— I finally got my hands on Los Campesinos! The Universe Replied and promptly devoured it in a couple of sittings. For those who don’t know LC!, they’re a seven-piece band from Wales who make some of the most interesting angular indie-pop meets punk meets emo that exists in the world today. Their back catalogue is really varied, from the angular, completely nuts party times of Hold On Now, Youngster to the much more introspective and brash Romance is Boring to the outright pop bangers on Hello Sadness and Sick Scenes.

The Universe Replied is an oral history of the band from the beginnings to the making of Romance is Boring, and interviews all current and past members, the producers, the label owner and their PR folks, for a interesting deep dive into what it was like to be a marginally successful band in the mid 2000s.

It’s pure fan service, but I love getting under the skin of why someone wrote those lyrics, or why that song sounds the way it does, or why that person left when they did. I also love that the author, music journalist Brendan Mattox, includes footnotes for every band, label, club and film reference, so that nobody is left excluded from the story. It’s something that made me think quite a bit about how to write more inclusively... Also, I think it’s time for my second LC! tattoo (LC!4LYF)...

The universe replied: An oral history of Romance is Boring by Los Campesinos

— I also managed to slot some time in to see the new Mamoru Hosoda anime film, Belle, this week. I really enjoyed The Girl Who Leapt Through Time and Mirai, and after that standing ovation at Cannes, I really wanted to see this on the big screen. It’s a really good anime film. Probably slightly overblown and melodramatic for non-anime fans, but the characters are interesting enough and the story hits where it needs to. The soundtrack is, as to be expected from a quasi-musical film, beautiful, but it still doesn’t hold a candle to Makoto Shinkai’s work (who has a new film coming out this year and I’m really excited).

However, the one thing I absolutely adored was the visual style in the non-cyber world scenes. The combination of over-saturated, highly-realistic backgrounds, that almost look like a photo and watercolour laid on top of each other, with the ultra-simplistic, almost flat, character drawings is really effective. I was sat there wanting to watch just that for hours on end. They have an almost meditative quality to them.  It’s a very Hosoda aesthetic, and I am so here for it.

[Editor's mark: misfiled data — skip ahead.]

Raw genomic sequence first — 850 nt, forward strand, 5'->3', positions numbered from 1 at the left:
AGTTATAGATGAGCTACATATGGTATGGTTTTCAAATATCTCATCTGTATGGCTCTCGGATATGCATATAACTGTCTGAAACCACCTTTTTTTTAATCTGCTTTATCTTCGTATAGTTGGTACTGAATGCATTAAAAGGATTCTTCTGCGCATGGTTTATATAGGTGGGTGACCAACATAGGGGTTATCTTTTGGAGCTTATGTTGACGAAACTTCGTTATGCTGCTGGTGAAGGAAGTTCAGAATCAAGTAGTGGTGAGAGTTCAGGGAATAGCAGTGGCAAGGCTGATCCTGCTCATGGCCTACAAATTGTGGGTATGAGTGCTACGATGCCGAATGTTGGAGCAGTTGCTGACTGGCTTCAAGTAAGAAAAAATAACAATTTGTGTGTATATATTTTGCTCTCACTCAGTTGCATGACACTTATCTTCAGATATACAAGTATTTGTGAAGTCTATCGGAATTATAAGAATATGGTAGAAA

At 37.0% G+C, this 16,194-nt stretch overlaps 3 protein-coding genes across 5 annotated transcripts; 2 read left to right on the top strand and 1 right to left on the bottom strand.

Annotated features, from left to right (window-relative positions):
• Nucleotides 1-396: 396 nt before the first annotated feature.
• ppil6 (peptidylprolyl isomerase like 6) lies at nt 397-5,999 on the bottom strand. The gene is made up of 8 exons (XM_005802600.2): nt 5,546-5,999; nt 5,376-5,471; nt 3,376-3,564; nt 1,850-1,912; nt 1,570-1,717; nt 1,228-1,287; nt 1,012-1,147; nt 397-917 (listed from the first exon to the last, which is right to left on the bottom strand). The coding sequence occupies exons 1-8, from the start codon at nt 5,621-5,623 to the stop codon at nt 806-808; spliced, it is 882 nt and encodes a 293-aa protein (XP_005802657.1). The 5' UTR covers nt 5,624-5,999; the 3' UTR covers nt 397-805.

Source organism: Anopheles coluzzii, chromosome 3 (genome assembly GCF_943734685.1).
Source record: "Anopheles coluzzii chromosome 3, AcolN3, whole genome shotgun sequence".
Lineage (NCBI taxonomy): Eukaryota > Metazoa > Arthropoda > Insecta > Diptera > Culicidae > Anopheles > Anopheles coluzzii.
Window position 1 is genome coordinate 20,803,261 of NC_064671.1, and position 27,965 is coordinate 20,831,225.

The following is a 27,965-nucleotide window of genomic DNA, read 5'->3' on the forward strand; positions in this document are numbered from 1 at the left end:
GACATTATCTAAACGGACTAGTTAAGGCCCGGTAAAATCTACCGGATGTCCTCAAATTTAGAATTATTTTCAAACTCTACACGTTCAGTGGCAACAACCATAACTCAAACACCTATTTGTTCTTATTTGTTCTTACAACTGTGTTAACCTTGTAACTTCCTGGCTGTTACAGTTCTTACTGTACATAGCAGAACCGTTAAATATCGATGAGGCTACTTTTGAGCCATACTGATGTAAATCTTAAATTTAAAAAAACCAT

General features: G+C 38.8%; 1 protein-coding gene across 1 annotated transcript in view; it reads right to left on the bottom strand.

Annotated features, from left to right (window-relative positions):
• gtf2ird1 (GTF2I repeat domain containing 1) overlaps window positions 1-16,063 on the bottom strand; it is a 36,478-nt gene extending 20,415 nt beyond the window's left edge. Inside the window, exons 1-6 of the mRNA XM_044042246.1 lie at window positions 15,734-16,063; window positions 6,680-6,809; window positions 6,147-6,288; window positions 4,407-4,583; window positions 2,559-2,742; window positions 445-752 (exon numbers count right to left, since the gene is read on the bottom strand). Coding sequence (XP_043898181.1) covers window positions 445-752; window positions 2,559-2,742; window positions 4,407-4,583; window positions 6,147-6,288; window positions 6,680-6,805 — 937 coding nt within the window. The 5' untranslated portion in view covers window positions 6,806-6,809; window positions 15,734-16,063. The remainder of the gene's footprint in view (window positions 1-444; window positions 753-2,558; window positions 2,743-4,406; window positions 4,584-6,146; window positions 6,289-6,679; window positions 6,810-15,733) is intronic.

A scene from Belle by Mamoru Hosoda

— I childishly poked the bear on Twitter the other day from zeroheight’s account that provoked yet another whole discussion around ‘source of truth’ when it comes to design systems, and pulled all of the ‘code is all that matters’ folks out of the woodwork again. What i didn’t expect was it settling down into quite a good discussion about ‘source of truth’ as a concept that helped me solidify my problems with why ‘code is always the source of trust’ rankles me so much.

I completely understand that, at the end of the day, the coded components are what the users are going to see when they use your product. I also acknowledge that if a component, style, or whatever, only exists in design, and stays in design, it’s going to be useless. However, the state of a product is always in motion throughout the entire product process, and when we look at the individual pieces of a design system, the ‘source of truth’ changes as a change ripples through the different parts of the process.

Hear me out.

For working product orgs, there are usually multiple teams working on the same product. Paralell workflows, especially when there are chances that design teams could be touching the same styles, components and patterns, should work in an agile way, using whatever the latest changes to a style, component or pattern there are. This means that there will be some times that teams are working with elements that haven’t made it to production yet. It may be an edge case in most instances, but I think it bears noting.

I think the important thing with ‘source of truth’ is not where it sits, but that it is accurately documented. That is, a single component should be clearly stated where the source of truth currently lives, whether that be in code, design or in spec form.

I don’t know, I feel like I’m still formulating my thoughts around this one, but I’m curious to hear what other people think. I don’t think it’s quite there yet... Hit me up on twitter if you want to have some arguments discussion.